Introduction "Bukovac and Dante"

The Divine Comedy, Dante’s monumental epic poem, was composed in the early 14th century. Structured in tercets consisting of three eleven-syllable lines in interlocking rhyme – with an additional line at the end of each canto – it stands out as one of the most significant works of Italian literature. In 100 cantos divided into three parts – Inferno, Purgatory, and Paradise – Dante recounts an imagined three-day journey accompanied by the Roman poet Virgil and Beatrice, a woman he met in his early childhood who symbolises grace and purity. Dante originally titled his work simply Comedy, a term in medieval poetics used to describe a narrative poem written in the vernacular, the “language spoken even by women.” It is an epic poem that, although it begins sorrowfully, ends happily. The adjective divine was added later by readers and interpreters, and in the mid-16th century, it was titled La divina commedia in a Venetian edition, and since then it has borne this exalted name.

Francesco de Sanctis, an Italian literary historian, remarking on the literary genre of this masterpiece, noted: “It has epic elements, yet it transcends the epic genre; it portrays lyrical situations, yet it surpasses mere lyricism; it has a dramatic plot, yet it exceeds the bounds of drama. It is one of those monumental and original constructions that are true encyclopaedias, national bibles; not confined to a specific genre, but embodying a comprehensive whole that, perhaps unwittingly, encompasses all poetic motifs and forms, serving as the seed for all subsequent development.”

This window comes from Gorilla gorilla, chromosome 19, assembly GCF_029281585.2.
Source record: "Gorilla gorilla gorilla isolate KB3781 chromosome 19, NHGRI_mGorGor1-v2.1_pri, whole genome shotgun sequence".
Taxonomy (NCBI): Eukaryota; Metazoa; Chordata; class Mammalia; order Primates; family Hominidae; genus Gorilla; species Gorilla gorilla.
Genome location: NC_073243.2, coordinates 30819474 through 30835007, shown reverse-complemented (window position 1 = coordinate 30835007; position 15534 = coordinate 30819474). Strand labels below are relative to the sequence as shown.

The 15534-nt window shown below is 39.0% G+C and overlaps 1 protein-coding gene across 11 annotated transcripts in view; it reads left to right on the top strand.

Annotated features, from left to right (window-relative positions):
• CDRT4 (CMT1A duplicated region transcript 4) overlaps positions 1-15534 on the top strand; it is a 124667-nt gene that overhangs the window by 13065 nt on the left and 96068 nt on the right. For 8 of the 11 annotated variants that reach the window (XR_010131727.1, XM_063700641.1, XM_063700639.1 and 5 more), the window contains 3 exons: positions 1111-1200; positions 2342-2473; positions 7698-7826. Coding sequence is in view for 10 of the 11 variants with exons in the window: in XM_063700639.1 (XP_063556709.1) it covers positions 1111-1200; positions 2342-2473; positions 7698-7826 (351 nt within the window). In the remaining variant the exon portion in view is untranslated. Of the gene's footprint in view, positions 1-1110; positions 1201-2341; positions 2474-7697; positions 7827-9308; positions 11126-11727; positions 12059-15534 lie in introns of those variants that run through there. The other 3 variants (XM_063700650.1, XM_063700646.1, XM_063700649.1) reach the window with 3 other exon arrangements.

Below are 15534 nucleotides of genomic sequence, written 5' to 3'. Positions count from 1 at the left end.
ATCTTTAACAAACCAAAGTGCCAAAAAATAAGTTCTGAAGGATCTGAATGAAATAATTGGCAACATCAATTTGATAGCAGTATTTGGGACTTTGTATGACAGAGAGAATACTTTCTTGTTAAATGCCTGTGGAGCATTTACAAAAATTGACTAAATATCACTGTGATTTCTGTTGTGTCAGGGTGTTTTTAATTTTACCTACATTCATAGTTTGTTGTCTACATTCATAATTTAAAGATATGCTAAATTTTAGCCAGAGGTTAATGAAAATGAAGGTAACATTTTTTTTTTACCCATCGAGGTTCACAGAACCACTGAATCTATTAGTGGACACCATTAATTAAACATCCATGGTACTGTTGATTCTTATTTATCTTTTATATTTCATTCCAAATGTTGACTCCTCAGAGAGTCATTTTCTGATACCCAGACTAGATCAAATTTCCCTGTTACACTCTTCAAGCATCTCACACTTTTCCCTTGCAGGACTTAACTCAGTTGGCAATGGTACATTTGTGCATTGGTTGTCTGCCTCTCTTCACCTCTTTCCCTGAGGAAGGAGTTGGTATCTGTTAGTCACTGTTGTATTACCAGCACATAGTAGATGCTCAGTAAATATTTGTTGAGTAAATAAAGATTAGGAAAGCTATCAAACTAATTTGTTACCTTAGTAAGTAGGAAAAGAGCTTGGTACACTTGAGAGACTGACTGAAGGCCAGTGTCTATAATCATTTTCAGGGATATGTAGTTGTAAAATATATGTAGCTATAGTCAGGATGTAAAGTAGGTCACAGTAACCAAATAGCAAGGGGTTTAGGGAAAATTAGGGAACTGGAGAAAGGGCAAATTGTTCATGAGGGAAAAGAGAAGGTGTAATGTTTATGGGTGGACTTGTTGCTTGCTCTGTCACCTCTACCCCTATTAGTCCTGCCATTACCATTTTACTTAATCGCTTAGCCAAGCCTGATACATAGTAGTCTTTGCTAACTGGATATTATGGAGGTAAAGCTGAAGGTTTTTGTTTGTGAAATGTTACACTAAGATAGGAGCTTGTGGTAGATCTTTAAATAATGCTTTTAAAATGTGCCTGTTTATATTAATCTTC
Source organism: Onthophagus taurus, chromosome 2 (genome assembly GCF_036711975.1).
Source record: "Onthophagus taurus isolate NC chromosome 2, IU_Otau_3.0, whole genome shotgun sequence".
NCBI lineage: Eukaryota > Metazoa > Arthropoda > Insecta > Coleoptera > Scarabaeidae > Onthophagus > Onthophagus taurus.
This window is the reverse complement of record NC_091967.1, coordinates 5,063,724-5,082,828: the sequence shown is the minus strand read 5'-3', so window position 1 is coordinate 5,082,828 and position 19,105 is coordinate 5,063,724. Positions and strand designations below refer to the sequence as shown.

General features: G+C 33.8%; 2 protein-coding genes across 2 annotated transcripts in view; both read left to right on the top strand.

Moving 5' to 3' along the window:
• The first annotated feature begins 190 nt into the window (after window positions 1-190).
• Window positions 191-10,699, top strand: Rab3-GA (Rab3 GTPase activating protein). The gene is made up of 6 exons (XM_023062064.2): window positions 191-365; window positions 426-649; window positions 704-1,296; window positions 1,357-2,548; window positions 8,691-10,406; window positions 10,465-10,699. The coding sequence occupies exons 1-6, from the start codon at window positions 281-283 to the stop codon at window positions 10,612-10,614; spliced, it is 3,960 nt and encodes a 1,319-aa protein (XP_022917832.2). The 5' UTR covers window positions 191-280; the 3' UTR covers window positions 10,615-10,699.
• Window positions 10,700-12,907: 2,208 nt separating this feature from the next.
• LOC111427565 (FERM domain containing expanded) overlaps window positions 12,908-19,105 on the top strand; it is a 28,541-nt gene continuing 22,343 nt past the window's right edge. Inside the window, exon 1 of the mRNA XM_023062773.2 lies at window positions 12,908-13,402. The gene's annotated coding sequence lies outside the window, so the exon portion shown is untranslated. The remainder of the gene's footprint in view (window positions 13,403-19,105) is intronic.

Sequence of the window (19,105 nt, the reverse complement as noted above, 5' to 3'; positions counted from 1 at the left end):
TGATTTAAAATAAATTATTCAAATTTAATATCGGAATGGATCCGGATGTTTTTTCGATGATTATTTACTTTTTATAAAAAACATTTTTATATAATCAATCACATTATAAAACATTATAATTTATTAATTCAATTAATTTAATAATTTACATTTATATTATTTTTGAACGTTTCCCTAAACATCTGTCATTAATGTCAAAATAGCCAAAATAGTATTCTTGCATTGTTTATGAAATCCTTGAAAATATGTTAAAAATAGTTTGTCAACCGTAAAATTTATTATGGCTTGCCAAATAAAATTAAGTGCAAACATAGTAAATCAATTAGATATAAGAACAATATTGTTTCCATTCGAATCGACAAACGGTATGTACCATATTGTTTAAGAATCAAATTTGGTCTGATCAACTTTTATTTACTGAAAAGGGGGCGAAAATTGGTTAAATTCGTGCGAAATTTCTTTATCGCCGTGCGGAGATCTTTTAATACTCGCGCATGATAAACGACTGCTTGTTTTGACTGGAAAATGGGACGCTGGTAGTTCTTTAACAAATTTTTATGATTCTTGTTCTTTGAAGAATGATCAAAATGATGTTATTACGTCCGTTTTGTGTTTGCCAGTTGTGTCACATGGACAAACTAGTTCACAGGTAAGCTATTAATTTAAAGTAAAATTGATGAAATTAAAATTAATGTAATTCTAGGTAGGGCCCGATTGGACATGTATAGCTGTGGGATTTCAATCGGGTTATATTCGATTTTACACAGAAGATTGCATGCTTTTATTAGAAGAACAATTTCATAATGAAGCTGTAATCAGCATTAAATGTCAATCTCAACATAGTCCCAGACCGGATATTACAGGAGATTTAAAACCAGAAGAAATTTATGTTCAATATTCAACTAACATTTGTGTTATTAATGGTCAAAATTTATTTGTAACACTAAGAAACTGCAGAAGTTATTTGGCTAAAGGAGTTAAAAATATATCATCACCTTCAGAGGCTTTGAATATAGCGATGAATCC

Tvrtko Kulenović, a Bosnian-Herzegovinian writer, describes the Divine Comedy as a visionary text, representing an allegorical portrayal of the medieval conception of the afterlife that aligns with Christian understanding of sin. Besides its profound medieval symbolism, Dante infuses the poem with modern humanistic elements, offering a depiction of the spiritual, political, and cultural landscape of his time.

The fascination with the intricate themes found in Dante’s works has been present in our art since the time of the Renaissance master of miniature art, Julije Klović, but the complete revival of Dante’s oeuvre as an inevitable motif in art took place during the 19th century. Isidor Kršnjavi stands out as a significant figure in Croatian art history, who undoubtedly fostered and shaped the interest in Dante among our artists in the late 19th century. This versatile erudite, art historian, painter, and writer, who also served as the head of the Department of Religious Affairs and Education, translated and supplemented Dante’s Divine Comedy with commentaries. His assertion that supernatural things are revealed through visions and dreams influenced the artistic expression of many Croatian painters.

Vlaho Bukovac was not exempt from this trend. In his painting trilogy – Paradise, Purgatory, Inferno – Bukovac explored Dante’s method of looking through the crimson-tinted atmosphere.

Each of the three parts is depicted using distinct colours and emotional tones.

Consequently, Inferno is characterised by dark and sombre hues, portraying horror, suffering, and eternal darkness.